“The operation is targeting thieves, any military group that rebelled against the [SNA], or any accused of corruption,” the commander said. His faction is one of those actively taking part in the campaign.

Residents remained shuttered in their homes on Sunday, as intense bouts of gunfire echoed throughout central neighborhoods of Afrin.

Ahead of Sunday’s clashes, Turkish-led authorities issued a complete curfew barring residents from leaving their homes until the cessation of military operations. Endless rows of city blocks stood vacated on Sunday, residents told Syria Direct, while highways in and out of the city were empty of traffic due to temporary restrictions on all movement.

Malik Khattab, an Afrin-based journalist who works with the media outlet Aleppo Today, speaking with Syria Direct from the nearby city of al-Bab, said he couldn’t return home from outside of the city on Sunday due to the road cutoff and strict curfew.

“All of the roads are shut down because of the security operation,” he said.

In one interview with a local media activist on Sunday afternoon, the sounds of machine-gun fire and artillery can be heard puncturing a city-wide silence in Afrin.

Some—including Azad Othman, an official in the Turkish-backed Afrin Local Council—praised news of the campaign, casting ongoing clashes as a necessary step in reining in growing lawlessness in the northwestern enclave.

“Truly, this is a blessed campaign,” Othman told Syria Direct on Sunday. “For a long time, we’ve been requesting this...campaign to clean up Afrin.”

“We don't have details [yet], but it appears that Turkey has decided to clamp down on corruption,” Othman added.

Ankara-backed local authorities have frequently struggled to rein in rebel factions who dominate the city and its suburbs. Local rebel factions including the Sultan Murad Division, Firqa 55, al-Jabha a-Shamiya, Failaq a-Sham and Ahrar a-Sharqiya have been accused of carrying out arbitrary arrests and expropriations of property without the consent of the council—let alone local civilians.

A damning report by the Office of the United Nations High Commissioner for Human Rights (OHCHR) from June reported that the Sultan Murad Division, one of the groups joining the offensive on the side of Turkish authorities, had also engaged in theft, harassment, and cruel treatment of civilians—and occasionally extrajudicial killings.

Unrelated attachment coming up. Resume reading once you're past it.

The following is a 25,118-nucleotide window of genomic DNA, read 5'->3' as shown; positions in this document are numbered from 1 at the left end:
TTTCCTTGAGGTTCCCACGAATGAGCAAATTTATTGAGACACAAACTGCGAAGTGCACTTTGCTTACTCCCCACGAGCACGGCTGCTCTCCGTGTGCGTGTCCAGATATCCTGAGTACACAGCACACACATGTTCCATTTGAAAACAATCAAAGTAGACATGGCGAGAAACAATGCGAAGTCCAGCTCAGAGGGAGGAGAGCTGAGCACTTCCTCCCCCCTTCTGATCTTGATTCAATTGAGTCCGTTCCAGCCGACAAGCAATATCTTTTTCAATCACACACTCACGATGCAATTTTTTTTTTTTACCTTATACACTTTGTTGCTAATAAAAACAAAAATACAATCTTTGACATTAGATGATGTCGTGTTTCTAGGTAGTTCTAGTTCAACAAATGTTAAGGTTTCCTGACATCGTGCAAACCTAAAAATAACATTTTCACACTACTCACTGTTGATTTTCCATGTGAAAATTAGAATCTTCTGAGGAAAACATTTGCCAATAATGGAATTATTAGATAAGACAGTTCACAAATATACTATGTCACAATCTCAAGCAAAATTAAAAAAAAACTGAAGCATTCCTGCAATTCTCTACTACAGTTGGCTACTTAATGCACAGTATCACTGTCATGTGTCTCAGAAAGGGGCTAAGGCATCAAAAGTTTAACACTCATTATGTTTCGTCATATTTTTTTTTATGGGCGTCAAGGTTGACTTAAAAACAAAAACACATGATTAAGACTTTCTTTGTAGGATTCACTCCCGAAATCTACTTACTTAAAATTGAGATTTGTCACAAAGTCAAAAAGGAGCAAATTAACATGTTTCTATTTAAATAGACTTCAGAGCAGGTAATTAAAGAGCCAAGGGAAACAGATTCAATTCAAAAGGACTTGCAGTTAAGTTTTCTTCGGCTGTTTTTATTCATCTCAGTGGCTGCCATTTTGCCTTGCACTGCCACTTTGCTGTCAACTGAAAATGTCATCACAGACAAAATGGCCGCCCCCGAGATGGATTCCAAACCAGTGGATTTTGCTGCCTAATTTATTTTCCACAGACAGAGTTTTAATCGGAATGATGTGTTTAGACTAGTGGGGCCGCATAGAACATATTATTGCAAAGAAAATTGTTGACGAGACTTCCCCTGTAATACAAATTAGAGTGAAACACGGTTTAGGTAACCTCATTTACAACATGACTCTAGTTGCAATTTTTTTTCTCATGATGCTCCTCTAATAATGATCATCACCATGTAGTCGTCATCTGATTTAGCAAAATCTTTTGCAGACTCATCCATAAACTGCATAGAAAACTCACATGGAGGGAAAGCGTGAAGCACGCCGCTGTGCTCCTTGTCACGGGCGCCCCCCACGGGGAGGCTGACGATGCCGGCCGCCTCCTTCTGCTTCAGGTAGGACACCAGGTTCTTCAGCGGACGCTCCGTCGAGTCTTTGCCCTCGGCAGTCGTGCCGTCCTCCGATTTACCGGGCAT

However, some doubt proclamations from Turkish-backed officials and rebel commanders of a law and order-focused operation against a faction accused of corruption and rights violations.

One Syrian media activist, who spoke on condition of anonymity because he is currently based in Turkey, suggested the aim of Sunday’s campaign is in fact to further solidify Ankara’s control over the north.

“The SNA-led campaign is not to eliminate looters,” he told Syria Direct. “It’s aim is to eliminate those who have gone against the orders of Turkey—specifically the Shuhada a-Sharqiya faction, which attacked the regime [last May] without the consent of the Turks.”

Earlier this year, during a separate pro-government offensive on the rebel-held Damascus suburbs of East Ghouta, Shuhada a-Sharqiya fighters retaliated by clashing with pro-government forces stationed in Aleppo province’s northeastern countryside. The incident purportedly drew the ire of Ankara.

The region of Afrin, site of the current campaign, has been largely administered by Turkish authorities since gradually coming under the control of Ankara in a series of military campaigns that began with Operation Euphrates Shield in August 2016.

Turkey currently administers a slice of territory that extends approximately 130 kilometers along the Turkish border, reaching from Afrin to the Euphrates River in the East.

Ammar Hamou

Ammar Hammou is from Douma city in outer Damascus. He studied journalism at Damascus University and left Syria in 2011. Follow Ammar on Twitter: @Ammar_Hamou.

Barrett Limoges

Barrett Limoges is an investigative journalist who has reported from across the MENA region, his work appearing previously in Al Jazeera, Middle East Eye, PBS Newshour, Al-Monitor, Huffington Post and other publications. He studied journalism at the University of King's College and is currently pursuing a MA in Political Science at the American University of Beirut. Follow Barrett on Twitter: @barrett_limoges.